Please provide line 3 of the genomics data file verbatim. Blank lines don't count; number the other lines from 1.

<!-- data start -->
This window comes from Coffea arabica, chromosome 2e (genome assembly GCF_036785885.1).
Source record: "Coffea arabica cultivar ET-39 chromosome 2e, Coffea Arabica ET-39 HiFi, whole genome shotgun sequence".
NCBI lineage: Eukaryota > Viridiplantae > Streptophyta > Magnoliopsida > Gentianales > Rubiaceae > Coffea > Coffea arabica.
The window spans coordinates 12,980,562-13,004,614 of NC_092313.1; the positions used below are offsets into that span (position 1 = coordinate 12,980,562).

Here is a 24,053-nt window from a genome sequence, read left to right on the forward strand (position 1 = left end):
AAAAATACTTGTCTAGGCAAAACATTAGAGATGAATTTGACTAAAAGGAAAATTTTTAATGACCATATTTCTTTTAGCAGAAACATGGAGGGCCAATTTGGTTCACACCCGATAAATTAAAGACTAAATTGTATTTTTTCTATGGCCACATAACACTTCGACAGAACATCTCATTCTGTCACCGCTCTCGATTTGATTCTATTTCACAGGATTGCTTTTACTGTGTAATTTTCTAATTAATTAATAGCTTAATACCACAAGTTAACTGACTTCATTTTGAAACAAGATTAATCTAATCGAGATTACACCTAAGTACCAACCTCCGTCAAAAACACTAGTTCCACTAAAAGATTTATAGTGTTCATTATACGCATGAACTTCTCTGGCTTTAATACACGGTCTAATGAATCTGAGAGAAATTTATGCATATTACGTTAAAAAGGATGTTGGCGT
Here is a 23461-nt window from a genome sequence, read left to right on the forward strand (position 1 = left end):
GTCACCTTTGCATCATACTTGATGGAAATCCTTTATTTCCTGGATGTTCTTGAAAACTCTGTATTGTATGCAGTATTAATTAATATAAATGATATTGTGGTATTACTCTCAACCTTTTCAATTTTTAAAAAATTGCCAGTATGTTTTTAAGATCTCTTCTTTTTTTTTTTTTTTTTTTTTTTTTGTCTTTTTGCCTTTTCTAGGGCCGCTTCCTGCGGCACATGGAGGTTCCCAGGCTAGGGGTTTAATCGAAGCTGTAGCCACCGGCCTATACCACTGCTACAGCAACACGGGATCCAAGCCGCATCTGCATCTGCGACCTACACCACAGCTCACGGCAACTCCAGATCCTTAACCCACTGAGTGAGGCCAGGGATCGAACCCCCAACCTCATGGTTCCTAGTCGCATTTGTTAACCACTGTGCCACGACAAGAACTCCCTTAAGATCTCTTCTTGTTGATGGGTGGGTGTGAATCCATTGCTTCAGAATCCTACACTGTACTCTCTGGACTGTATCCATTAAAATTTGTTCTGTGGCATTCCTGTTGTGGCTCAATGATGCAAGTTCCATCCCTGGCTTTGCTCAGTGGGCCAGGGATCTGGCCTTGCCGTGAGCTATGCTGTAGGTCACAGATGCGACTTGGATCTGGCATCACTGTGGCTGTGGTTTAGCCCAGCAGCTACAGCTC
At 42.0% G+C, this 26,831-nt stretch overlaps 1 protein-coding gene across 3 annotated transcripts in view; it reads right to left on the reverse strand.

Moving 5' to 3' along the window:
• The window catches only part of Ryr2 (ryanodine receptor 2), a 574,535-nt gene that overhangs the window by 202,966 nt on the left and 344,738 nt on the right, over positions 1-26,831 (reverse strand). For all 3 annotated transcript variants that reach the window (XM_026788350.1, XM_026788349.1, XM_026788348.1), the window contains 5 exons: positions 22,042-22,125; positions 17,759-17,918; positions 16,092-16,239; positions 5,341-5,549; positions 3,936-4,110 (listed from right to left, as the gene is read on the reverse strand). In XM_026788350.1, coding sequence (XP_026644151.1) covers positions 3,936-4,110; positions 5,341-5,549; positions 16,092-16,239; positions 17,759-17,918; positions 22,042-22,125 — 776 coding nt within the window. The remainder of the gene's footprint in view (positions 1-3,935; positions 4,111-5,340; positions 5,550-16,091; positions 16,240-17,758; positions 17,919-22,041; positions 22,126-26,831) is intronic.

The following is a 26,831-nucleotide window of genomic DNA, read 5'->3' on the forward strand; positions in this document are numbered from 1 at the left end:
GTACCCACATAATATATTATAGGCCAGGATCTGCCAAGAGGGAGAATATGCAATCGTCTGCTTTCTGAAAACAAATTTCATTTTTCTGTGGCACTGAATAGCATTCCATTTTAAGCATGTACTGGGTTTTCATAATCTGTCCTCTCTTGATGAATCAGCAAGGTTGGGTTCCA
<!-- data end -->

NCBI lineage: Eukaryota > Viridiplantae > Streptophyta > Magnoliopsida > Gentianales > Rubiaceae > Coffea > Coffea arabica.